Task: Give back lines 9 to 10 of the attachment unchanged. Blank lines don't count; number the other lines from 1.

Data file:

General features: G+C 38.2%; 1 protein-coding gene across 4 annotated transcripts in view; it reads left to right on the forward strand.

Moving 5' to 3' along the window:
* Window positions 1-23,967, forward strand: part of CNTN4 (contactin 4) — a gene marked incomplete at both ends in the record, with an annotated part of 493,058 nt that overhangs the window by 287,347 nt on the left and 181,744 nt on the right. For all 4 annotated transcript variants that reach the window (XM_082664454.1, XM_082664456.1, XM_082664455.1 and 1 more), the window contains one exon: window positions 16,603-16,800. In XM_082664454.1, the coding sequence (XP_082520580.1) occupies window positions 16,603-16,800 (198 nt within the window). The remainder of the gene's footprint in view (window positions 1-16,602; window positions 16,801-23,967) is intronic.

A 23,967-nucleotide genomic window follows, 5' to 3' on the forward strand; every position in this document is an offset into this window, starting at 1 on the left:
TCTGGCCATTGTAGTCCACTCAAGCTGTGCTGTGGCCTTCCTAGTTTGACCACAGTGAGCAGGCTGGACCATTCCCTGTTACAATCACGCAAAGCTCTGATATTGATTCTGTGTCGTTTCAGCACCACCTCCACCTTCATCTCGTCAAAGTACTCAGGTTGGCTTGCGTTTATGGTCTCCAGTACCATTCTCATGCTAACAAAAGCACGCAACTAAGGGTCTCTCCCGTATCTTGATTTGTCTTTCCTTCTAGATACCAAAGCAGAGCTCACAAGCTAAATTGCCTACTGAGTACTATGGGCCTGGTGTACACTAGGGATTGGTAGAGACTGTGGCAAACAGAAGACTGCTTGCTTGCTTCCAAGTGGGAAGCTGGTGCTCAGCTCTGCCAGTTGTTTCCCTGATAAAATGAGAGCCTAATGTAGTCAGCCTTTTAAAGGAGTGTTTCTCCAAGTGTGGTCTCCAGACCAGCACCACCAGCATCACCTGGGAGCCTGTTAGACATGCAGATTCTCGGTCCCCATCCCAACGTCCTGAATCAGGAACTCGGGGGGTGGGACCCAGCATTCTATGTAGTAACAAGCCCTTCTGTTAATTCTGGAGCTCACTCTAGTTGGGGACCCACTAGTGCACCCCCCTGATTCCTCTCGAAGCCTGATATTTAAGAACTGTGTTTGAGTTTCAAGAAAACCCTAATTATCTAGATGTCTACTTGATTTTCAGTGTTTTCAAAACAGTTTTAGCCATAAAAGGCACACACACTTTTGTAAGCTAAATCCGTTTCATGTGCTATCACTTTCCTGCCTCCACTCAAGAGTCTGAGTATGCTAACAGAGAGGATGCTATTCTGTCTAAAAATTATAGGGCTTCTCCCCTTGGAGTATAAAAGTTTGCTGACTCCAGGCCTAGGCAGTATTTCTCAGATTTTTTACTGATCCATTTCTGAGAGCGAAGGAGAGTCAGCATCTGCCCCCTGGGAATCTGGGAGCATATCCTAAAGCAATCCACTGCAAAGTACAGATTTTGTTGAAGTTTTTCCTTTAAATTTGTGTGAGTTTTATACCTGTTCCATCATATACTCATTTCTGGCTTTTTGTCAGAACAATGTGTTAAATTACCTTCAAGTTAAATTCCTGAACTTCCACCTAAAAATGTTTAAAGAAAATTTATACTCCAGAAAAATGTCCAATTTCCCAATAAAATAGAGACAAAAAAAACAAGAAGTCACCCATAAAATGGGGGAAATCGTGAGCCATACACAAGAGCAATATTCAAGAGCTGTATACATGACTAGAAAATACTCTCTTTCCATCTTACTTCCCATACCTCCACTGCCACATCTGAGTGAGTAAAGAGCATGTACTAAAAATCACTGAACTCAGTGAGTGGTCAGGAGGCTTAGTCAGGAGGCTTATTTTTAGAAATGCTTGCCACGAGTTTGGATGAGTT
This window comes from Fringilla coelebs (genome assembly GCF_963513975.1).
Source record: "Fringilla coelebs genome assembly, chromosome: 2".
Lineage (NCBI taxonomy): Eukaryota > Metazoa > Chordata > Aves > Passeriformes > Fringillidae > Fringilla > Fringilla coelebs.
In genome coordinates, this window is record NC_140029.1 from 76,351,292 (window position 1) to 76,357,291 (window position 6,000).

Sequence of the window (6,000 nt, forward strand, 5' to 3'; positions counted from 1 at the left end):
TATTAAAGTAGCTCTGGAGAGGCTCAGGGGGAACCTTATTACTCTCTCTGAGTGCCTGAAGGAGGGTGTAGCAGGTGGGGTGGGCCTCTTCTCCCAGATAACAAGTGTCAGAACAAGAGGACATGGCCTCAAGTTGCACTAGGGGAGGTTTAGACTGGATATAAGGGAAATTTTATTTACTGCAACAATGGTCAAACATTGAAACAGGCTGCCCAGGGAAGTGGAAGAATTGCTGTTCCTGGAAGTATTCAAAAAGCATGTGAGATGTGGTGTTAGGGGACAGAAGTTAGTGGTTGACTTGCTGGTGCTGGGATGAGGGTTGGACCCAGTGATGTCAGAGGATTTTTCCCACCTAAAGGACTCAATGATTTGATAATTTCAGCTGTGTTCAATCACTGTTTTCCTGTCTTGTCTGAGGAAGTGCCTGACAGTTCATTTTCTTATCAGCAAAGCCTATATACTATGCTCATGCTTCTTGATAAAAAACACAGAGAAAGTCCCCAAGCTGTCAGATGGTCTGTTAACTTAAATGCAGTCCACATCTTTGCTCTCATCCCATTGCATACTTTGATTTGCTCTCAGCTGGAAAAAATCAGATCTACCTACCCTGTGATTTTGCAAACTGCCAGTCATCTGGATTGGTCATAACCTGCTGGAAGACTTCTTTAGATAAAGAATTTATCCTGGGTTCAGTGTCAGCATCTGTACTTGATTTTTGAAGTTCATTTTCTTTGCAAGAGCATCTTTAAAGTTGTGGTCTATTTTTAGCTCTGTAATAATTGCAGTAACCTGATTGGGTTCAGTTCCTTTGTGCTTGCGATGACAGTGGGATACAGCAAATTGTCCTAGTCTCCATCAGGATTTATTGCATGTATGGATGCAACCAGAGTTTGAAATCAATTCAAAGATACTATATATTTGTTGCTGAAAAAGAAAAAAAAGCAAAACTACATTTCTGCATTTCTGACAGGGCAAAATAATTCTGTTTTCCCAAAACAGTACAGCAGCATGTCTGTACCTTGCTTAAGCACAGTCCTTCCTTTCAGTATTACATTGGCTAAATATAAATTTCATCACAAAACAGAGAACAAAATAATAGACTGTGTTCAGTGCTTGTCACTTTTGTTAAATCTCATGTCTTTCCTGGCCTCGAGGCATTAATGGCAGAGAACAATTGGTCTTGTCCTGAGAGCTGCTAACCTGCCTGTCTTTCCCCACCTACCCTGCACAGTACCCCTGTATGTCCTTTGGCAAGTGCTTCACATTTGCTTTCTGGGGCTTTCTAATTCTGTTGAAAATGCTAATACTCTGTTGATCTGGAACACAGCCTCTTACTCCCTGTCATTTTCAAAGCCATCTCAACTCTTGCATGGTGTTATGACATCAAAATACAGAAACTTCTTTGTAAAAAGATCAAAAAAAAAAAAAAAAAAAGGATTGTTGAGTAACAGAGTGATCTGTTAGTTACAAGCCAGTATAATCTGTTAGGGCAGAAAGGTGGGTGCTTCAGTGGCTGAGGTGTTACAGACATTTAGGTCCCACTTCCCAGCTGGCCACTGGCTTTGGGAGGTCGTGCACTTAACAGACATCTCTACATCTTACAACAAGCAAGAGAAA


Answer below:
In genome coordinates, this window is record NC_140029.1 from 76,351,292 (window position 1) to 76,357,291 (window position 6,000).

Sequence of the window (6,000 nt, forward strand, 5' to 3'; positions counted from 1 at the left end):